(Beach Scene, NY- August 1, 1899)
click here to enlarge | photo source

I’m heading to the beach for the week so I decided to do a post dedicated to old, nostalgic photos from New York beaches.  Can you imagine wearing these “swimsuits”? Those dresses must have been so hot and heavy!

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{About the Photo}

On August 14, 1945, when the surrender of Japan was announced in the United States, ending World War II, everyone took to the the streets to celebrate. In Times Square, a photographer named Alfred Eisenstaedt was taking pictures of the spontaneous scene and spotted a young sailor running around kissing every woman he could find. Just south of 45th street, the man grabbed a nurse and Alfred captured the moment of their kiss, with the intersection of Broadway and Seventh in the background. The photo, entitled V-J Day in Times Square, was published a week later in a Life magazine spread and become one of the most iconic images of the era.

Did you know that another view of the same kiss was published in the New York Times? This one is called Kissing the War Goodbye, taken by photo journalist Victor Jorgensen:

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These are 10 of my favorite NYC photos taken in the 1930s!

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(NYC Subway, 1967)

Today, it’s a sweltering 99 degrees in NYC and it feels like 108! Can you imagine commuting in a subway car without air conditioning?  On July 19th, 1967- 46 years ago today- the first air-conditioned subway train went into service on the F Line!  Read about the history of air conditioning on NYC’s subways here.

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This is one of my favorite nostalgic NYC shots. It was taken on July 10, 1913 (100 years ago today!) and features New York City’s buses stopped just north of Washington Square Park. This little section of the city is on my running/walking route so I have a particular fondness to the image!

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On July 8, 1889, the first issue of The Wall Street Journal was published by Dow Jones & Company. Dow Jones & Company had just recently been founded in 1882 by reporters Charles Dow, Edward Jones, and Charles Bergstresser. The publication cost only two cents at the time!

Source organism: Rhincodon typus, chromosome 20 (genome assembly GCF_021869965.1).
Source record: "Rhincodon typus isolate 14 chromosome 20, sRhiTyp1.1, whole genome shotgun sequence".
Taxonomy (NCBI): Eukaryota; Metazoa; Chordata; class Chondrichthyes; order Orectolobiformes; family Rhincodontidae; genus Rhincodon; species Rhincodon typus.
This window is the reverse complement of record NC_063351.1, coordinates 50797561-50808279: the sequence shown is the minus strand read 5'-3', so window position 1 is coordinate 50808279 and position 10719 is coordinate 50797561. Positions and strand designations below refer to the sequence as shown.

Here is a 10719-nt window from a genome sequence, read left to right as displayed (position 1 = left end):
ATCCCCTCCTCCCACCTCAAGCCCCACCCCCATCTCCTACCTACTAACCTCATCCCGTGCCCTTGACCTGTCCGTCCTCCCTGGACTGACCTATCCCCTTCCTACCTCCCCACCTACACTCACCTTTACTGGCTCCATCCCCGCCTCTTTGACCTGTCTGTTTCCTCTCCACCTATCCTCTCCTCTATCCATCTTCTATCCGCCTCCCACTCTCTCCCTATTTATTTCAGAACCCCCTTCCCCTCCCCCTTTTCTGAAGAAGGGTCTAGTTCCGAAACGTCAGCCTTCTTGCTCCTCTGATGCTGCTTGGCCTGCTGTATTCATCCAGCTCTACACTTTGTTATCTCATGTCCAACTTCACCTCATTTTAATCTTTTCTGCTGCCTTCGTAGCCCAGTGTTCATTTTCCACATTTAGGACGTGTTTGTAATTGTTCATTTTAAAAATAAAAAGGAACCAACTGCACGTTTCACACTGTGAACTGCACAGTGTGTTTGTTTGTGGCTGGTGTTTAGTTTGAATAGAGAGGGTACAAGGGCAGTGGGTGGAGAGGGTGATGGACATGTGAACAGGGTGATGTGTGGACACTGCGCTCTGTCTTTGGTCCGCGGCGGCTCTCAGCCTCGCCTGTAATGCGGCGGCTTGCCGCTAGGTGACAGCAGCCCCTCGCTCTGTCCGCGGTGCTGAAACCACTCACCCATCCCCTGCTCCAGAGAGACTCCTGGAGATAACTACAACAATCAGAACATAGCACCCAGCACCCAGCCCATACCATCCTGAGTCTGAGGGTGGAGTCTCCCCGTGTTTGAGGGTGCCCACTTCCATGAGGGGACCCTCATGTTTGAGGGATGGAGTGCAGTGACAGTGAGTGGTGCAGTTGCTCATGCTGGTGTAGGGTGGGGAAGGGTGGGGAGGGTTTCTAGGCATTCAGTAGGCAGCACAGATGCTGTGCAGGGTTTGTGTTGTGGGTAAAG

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The Beatles can trace their roots to John Lennon and Paul McCartney’s first meeting on July 6, 1957 at a Quarrymen performance- 56 years ago today!   John was the lead singer of the band and while setting up to play at St Peter’s Church, one of his friends introduced him to Paul McCartney, who had just turned 15 years old.  The two hit it off right away and soon after, Paul joined the Quarrymen!  Read more on The Beatles Bible.

If you’re a New Yorker, you’ve seen the big red Silvercup sign across the river in Long Island City when driving on the FDR or crossing the Queensborough bridge. Silvercup Studios is NYC’s largest film and television production facility. The Devil Wears Prada, 30 Rock, Gossip Girls, Gangs of New York, Mad Men, Sex and the City, The Sopranos, and Meet the Parents were all made at Silvercup! The studio opened 20 years ago in 1983, taking over the building formerly occupied by Silvercup Bakery.


On June 17, 1885, the French Steamer Isère carried the Statue of Liberty into New York City’s harbor! I love this photo, “Unpacking the Head of the Statue of Liberty”. photo source

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I came across this picture taken on June 14, 1913 months ago when combing the Library of Congress’ photostream on Flickr and saved it immediately. I love its feel!

Story behind the photo: Finley Johnson Shepard (1867-1942) was the Eastern representative of the Missouri Pacific Railroad and his wife, Helen Miller Gould (1868-1938) was an American philanthropist and socialite from NYC. Helen’s father was wealthy American Railroad developer, Jay Gould. Finley and Helen were married on January 22, 1913 and soon afterwards, they adopted 3 children together and had one foster son.  Their first adopted son was a 3-year old found on the steps of St. Patrick’s Cathedral!  This picture was taken at the Newport Cup polo match at Meadow Brook Field (now The Meadowbrook Polo Club) in Long Island. photo source

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On June 13, 1927, Aviator Charles Lindbergh was honored for his solo flight across the Atlantic with a ticker tape parade down Broadway in NYC! I love this photo of the flurry of paper falling from the office buildings above- it almost looks like snow. So beautiful, although horribly wasteful!
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This photo, “Fresh Air Outing”, was taken 100 years ago in NYC.  We love the bows in the girls’ hair! (photo source)

(1883 click here to view larger)

The Brooklyn Bridge, originally called the East River Bridge, opened 130 years ago today on May 24, 1883. Here are some of my favorite images of the bridge from the 1870s to the early 1900s.  I love the construction pictures!  Click on each image to enlarge.

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Happy Mother’s Day! Click through for a photo collection of Mothers and children from 1890-1990. For our post from last year’s Father’s Day, Fathers: 100 Years in Photos, click here.

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[New York Giants Opening Day line-up at the Polo Grounds [New York]. Left to right: Fred Snodgrass, Tillie Shafer, George Burns, Larry Doyle, Red Murray, Fred Merkle, Buck Herzog, Chief Meyers (baseball)]  (LOC)

100 years ago today: the New York Giants’ opening day line-up at the Polo Grounds.

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